If you have other investors right now, then the story changes. Again, you want to document. IF you are going for a larger financing and one that may have preferential terms (e.g. preferred stock), then you may want to hold back some of your funding and then "participate" when the round occurs. Doing so will give you the same rights as the others in that share class. This may come in handy, not only to keep your ownership from diluting as much, but also if there become Board decisions that are votable by ownership in one or more stock classes. I've seen founders lose their board seats and/or control of their company in these as a result of dilution and such preferred rights.

Steven Bate Healthcare entrepreneur improving patient care

July 16th, 2017

You will want to use both the past and future cash investments to your tax advantage when you begin drawing a wage in the future, such as repayment of a shareholder loan or equity and dividends, etc. You are best to speak with your accountant to understand what fits your circumstance best.

Aurangzeb (Zabe) Agha Entrepreneur come techie and product manager

July 17th, 2017

Talk to an accountant. I had bootstrapped my startup and documented everything (Excel, copies of checks, etc.) and was able to recover my investment when we did our fund-raising.

Kathleen Schmitt

July 18th, 2017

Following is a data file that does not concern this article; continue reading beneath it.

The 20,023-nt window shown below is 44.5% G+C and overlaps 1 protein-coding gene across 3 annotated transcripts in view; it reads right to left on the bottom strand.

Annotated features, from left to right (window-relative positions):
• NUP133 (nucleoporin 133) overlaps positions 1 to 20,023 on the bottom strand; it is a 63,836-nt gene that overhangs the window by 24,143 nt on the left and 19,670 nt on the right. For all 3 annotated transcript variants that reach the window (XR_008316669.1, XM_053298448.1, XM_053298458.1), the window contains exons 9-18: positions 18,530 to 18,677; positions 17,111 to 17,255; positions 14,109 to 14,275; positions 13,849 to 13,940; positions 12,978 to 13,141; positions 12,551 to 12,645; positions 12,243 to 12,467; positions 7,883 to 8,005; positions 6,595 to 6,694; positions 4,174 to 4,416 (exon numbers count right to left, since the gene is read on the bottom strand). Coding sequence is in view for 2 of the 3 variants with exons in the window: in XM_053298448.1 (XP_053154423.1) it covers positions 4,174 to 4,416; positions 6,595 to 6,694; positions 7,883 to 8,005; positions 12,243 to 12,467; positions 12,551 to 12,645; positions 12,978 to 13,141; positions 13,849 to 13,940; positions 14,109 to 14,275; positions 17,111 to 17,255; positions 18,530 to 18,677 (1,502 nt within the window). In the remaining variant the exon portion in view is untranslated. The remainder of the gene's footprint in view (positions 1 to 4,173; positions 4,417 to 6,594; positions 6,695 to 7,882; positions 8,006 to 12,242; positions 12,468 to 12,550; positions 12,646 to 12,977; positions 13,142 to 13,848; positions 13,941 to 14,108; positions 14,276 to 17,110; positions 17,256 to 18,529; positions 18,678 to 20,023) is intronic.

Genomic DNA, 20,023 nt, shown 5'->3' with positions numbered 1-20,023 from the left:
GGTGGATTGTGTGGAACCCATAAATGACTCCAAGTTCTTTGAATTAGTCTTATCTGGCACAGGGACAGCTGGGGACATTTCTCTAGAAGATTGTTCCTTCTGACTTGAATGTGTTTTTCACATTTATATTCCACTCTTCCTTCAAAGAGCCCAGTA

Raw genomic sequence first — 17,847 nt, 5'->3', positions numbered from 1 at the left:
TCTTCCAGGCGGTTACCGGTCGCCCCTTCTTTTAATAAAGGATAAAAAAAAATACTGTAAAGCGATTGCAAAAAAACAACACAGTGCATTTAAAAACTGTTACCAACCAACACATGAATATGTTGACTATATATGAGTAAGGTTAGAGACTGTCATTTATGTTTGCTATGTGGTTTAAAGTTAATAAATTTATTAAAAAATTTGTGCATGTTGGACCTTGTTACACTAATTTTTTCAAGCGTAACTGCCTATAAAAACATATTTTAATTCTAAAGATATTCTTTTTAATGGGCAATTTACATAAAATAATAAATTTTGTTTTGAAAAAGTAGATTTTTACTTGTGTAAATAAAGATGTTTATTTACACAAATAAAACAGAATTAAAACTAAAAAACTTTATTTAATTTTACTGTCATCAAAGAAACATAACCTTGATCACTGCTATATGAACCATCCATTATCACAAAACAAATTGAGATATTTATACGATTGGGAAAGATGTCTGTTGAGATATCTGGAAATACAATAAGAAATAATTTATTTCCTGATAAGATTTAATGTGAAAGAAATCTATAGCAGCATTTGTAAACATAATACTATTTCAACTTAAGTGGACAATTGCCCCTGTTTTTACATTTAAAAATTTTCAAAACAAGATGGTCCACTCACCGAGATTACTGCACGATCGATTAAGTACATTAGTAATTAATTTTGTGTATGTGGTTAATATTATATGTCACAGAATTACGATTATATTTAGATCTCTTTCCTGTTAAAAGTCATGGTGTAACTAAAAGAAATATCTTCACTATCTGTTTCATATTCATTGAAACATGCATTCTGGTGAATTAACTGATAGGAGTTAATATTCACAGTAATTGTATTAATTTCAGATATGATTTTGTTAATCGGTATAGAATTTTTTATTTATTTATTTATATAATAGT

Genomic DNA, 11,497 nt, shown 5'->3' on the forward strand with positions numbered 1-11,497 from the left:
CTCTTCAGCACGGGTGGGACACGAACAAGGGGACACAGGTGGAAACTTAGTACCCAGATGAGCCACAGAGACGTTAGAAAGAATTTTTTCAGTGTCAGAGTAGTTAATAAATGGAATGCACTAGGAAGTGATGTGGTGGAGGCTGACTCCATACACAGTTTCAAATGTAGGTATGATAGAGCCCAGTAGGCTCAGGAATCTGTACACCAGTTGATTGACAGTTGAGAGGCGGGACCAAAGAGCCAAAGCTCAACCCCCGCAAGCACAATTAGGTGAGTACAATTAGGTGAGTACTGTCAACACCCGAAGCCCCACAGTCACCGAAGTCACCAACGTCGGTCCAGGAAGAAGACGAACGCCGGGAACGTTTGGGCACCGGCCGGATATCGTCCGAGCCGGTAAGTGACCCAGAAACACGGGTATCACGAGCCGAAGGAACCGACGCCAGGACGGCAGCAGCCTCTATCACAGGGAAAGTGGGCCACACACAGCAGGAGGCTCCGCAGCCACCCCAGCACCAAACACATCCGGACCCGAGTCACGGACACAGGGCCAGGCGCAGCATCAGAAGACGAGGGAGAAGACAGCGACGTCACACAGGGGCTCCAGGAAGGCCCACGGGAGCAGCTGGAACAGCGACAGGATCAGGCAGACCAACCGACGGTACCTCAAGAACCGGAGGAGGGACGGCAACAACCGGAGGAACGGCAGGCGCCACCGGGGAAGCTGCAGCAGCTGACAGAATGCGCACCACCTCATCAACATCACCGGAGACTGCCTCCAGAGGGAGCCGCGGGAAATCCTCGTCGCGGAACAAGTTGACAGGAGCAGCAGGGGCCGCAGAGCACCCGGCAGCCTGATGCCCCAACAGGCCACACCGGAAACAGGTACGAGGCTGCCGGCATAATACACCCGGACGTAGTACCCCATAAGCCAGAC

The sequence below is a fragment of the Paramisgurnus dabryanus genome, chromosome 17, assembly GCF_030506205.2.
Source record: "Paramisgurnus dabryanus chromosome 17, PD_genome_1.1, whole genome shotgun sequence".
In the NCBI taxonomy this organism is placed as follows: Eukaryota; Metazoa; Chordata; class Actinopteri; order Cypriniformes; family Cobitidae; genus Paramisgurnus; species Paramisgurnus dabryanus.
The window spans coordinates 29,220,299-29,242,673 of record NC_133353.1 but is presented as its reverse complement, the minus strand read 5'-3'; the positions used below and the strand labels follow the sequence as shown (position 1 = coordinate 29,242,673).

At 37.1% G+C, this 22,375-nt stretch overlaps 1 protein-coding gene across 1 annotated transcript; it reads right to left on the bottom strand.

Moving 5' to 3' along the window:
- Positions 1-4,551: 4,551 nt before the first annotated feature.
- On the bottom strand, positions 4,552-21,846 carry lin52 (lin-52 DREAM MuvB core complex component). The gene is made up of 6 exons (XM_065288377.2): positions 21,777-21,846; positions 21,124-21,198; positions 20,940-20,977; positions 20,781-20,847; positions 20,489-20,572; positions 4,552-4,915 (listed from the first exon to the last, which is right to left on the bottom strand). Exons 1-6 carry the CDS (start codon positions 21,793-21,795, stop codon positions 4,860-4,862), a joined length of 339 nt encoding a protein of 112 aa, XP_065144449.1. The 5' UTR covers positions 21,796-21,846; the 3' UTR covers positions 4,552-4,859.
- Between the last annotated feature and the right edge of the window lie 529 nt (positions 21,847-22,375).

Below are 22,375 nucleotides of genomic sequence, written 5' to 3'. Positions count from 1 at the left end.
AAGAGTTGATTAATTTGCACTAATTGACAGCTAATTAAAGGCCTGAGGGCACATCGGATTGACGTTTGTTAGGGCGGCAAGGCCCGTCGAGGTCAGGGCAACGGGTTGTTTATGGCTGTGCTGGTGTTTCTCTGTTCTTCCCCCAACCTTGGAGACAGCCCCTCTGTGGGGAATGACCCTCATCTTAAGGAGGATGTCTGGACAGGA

You can treat your personal funding of your business as a loan to the company or as equity. I assume you have separate business and personal bank accounts, yes? From an accounting point of view, equity money you put into the company can be treated as an owner contribution' money you take out for personal use can be treated as owner draws. If you are treating the money as a loan to the company rather than an equity transaction, money you loan to the company has to earn interest and the note should have a maturity date. BTW, your initial funding of a few thousand is documented by the bank transactions on your business and personal bank statements. What kind of corporation are you? S? C?

Barry Burr founder, Barry Beams llc, a startup to re-light your night.

July 16th, 2017

There might not be a way to answer your question without sounding snooty. You need to use a competent business lawyer. Your business entity exists as an FEIN. It must remain completely separate from you as an individual existing as a social security number. There should have been a transfer of all rights, title, and interest from you the individual into your corporation when you incorporated. Now you're in a legal pickle that you need a lawyer to get you out of.

Charles David Dreher We Fund StartUp & Early Stage Companies-Exclusivel

July 16th, 2017

Hello Anonymous,

I suggest that you read the first two chapters of, "The Secrets of Wall Street - Raising Capital for Startup and Early Stage Companies" by our CEO Timothy Daniel Hogan. I know you will be glad you did. Here is a link to a complimentary copy: https://commonwealthcapital.co/get-your-ebook


All the Best, Charles

Rishi Davda CEO of LIVEWORK, EX FOSTER + PARTNERS

July 16th, 2017

This happened to me. I documented the money I had invested into the company via an email. Then when we could pay a lawyer, it was formalised in the form of a directors loan (i.e. I loaned the NewCo money). Which is paid back to me, of course. Good luck!

Arvind Agrawal Founder Addwit Learning www.addwit.org | Speaker | Problem-solver

July 16th, 2017

Go for a simple, well-written and detailed MoU. Should be enough. Look also for the book Slicing Pie; will help you a lot.

I feel, not having recorded the past expenses is bigger error you committed.